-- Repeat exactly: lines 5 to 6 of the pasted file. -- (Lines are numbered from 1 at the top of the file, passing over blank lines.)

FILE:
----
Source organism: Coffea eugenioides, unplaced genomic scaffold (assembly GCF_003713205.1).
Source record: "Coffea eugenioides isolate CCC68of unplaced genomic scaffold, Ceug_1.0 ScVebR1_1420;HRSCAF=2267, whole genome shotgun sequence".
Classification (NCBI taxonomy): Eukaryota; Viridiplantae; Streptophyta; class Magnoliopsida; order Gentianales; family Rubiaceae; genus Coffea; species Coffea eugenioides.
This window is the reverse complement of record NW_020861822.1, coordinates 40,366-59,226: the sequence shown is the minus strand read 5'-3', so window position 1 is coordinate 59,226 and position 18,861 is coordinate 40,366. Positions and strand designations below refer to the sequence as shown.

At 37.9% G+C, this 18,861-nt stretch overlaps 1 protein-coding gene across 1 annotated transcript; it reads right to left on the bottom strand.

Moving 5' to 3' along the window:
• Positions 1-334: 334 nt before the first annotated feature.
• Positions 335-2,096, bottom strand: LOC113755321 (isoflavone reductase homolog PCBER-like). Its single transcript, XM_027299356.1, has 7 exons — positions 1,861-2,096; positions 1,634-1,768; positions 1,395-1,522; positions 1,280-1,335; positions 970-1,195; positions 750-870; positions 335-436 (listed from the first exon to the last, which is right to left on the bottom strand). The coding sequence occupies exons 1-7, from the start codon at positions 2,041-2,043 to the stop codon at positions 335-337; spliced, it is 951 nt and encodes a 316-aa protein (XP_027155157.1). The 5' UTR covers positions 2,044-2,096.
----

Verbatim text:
At 37.9% G+C, this 18,861-nt stretch overlaps 1 protein-coding gene across 1 annotated transcript; it reads right to left on the bottom strand.

Moving 5' to 3' along the window: